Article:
FIPS 140-3 certifiable GKI crypto module

The GKI kernel includes a Linux kernel module called fips140.ko that complies with FIPS 140-3 requirements for cryptographic software modules. This module can be submitted for FIPS certification if the product running the GKI kernel requires it.

The following FIPS 140-3 requirements in particular must be fulfilled before the crypto routines may be used:

  • The module must check its own integrity before making cryptographic algorithms available.
  • The module must exercise and verify its approved cryptographic algorithms using known-answer self-tests before making them available.

Why a separate kernel module

FIPS 140-3 validation is based on the idea that once a software or hardware based module has been certified, it is never changed. If changed, it must be recertified. This does not readily match the software development processes in use today, and as a result of this requirement, FIPS software modules are generally designed to be as tightly focused on the cryptographic components as possible, to ensure that changes that are not related to cryptography do not require a re-evaluation of the cryptography.

The GKI kernel is intended to be regularly updated during its entire supported lifespan. This makes it infeasible for the whole kernel to be within the FIPS module boundary, as such a module needs to be recertified upon every kernel update. Also, GKI is compiled with LTO (Link Time Optimization) enabled, since LTO is a prerequisite for CFI which is an important security feature. This makes it infeasible to draw the FIPS module boundary around just the kernel's crypto code, since such code is not in a clearly defined location in the resulting binary. Kernel updates may also change crypto code.

Therefore, all code that is covered by the FIPS 140-3 requirements is packaged up into a separate kernel module fips140.ko which only relies on stable interfaces exposed by the GKI kernel source that it was built from. This guarantees that the module can be used with different GKI releases of the same generation, and that it must be updated and resubmitted for certification only if any issues were fixed in the code that is carried by the module itself.

When to use the module

The GKI kernel itself carries code that depends on the crypto routines that are also packaged into the FIPS 140-3 kernel module. Therefore, the built-in crypto routines are not actually moved out of the GKI kernel but rather are copied into the module. When the module is loaded, the built-in crypto routines are deregistered from the Linux CryptoAPI and superseded by the ones carried by the module.

This means that the fips140.ko module is entirely optional, and it only makes sense to deploy it if FIPS 140-3 certification is a requirement. Beyond that, the module provides no additional functionality, and loading it unnecessarily is only likely to impact boot time, without providing any benefit.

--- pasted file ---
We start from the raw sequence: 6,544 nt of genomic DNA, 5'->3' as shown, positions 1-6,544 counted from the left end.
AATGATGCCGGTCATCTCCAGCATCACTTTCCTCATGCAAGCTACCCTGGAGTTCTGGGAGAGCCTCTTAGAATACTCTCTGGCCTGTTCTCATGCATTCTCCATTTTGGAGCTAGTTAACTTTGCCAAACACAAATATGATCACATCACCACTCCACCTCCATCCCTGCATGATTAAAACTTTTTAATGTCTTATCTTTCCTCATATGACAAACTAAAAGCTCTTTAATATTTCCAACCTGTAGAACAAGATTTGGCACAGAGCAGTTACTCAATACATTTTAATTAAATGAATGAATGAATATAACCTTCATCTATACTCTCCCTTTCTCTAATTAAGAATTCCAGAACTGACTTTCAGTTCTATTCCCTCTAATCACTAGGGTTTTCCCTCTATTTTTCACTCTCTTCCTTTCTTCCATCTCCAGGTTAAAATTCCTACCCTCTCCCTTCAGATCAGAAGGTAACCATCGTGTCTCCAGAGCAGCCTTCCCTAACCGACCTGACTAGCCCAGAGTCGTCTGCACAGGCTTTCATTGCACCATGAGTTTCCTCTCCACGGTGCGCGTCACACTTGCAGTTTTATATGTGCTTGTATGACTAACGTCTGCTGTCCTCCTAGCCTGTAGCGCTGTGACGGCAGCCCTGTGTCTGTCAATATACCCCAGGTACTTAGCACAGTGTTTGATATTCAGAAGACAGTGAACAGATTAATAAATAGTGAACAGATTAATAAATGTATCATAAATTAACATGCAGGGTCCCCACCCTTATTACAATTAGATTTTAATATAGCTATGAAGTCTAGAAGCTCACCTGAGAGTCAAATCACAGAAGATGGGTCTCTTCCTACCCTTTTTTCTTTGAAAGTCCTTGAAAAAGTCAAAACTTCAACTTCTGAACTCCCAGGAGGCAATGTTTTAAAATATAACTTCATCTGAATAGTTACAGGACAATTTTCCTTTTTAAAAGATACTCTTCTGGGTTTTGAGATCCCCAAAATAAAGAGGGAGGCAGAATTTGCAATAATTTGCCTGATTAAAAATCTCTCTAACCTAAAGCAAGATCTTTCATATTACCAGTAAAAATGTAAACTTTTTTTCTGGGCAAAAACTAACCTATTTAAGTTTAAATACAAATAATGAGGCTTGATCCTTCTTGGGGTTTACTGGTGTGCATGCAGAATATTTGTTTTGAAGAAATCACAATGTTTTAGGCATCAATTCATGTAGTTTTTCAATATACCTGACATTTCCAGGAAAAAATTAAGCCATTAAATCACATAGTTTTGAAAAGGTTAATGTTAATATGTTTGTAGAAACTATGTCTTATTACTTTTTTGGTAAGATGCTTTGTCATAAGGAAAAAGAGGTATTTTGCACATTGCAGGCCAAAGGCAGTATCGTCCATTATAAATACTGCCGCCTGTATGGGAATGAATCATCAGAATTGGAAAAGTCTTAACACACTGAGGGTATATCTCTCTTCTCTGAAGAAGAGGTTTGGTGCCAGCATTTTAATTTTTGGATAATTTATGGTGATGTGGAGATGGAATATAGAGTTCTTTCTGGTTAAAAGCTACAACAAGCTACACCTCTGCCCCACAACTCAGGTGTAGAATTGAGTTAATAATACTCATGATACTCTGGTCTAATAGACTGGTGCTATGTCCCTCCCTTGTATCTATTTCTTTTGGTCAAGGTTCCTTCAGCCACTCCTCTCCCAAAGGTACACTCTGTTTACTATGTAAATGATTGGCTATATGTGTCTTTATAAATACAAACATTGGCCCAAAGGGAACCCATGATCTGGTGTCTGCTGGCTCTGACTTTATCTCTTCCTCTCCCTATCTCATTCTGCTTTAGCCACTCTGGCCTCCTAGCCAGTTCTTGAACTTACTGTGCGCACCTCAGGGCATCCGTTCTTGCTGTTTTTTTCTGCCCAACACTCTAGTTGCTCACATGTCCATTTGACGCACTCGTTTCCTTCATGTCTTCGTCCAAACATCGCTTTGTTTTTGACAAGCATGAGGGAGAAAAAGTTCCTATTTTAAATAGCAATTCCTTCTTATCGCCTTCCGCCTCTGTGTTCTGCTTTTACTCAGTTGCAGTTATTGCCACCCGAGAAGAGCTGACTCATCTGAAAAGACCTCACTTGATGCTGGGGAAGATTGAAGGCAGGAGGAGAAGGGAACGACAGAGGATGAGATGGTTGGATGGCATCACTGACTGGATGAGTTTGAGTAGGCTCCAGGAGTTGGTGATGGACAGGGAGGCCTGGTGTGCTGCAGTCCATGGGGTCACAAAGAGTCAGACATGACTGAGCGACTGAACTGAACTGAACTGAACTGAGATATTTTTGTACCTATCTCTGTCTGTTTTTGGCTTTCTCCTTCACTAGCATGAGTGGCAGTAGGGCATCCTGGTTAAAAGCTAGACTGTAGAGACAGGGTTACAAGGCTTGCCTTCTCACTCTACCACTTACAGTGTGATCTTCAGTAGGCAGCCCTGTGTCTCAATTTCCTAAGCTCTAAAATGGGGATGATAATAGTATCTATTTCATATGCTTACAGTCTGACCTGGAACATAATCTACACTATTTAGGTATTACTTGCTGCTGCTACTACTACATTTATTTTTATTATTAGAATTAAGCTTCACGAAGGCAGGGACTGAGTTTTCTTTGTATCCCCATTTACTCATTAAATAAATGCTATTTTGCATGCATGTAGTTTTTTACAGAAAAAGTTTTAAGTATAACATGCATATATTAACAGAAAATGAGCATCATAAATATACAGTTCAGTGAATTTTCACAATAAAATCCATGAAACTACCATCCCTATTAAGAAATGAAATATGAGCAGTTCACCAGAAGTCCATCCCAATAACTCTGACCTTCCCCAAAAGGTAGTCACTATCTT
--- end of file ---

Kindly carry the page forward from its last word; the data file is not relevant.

How to deploy the module

The module can be incorporated into the Android build using the following steps:

  • Add the module name to BOARD_VENDOR_RAMDISK_KERNEL_MODULES. This causes the module to be copied to the vendor ramdisk.
  • Add the module name to BOARD_VENDOR_RAMDISK_KERNEL_MODULES_LOAD. This causes the module name to be added to modules.load on the target. modules.load holds the list of modules that are loaded by init when the device boots.

The integrity self check

The FIPS 140-3 kernel module takes the HMAC-SHA256 digest of its own .code and .rodata sections at module load time, and compares it to the digest recorded in the module. This takes place after the Linux module loader has already made the usual modifications such as ELF relocation processing and alternatives patching for CPU errata to those sections. The following additional steps are taken to ensure that the digest can be reproduced correctly:

  • ELF relocations are preserved inside the module so that they can be applied in reverse to the input of the HMAC.
  • All other code patching is disabled for the module, including static keys and therefore tracepoints as well as vendor hooks.

The known-answer self tests

Any implemented algorithms that are covered by the FIPS 140-3 requirements must perform a known-answer self test before being used. According to the FIPS 140-3 Implementation Guidance 10.3.A, a single test vector per algorithm using any of the supported key lengths is sufficient for ciphers, as long as both encryption and decryption are tested.

The Linux CryptoAPI has a notion of algorithm priorities, where several implementations (such as one using special crypto instructions, and a fallback for CPUs that don't implement those instructions) of the same algorithm may co-exist. Hence, there is a need to test all implementations of the same algorithm. This is necessary because the Linux CryptoAPI permits the priority based selection to be sidestepped, and for a lower-priority algorithm to be selected instead.

Algorithms included in the module

All algorithms that are included in the FIPS 140-3 module when built from the android13-5.10 sources are listed as follows.

Algorithm Implementations Approvable Definition
aes aes-generic, aes-arm64, aes-ce, AES library Yes Plain AES block cipher, with no mode of operation: All key sizes (128 bits, 192 bits, and 256 bits) are supported. All implementations other than the library implementation can be composed with a mode of operation through a template.
cmac(aes) cmac (template), cmac-aes-neon, cmac-aes-ce Yes AES-CMAC: All AES key sizes are supported. The cmac template can be composed with any implementation of aes using cmac(<aes-impl>). The other implementations are standalone.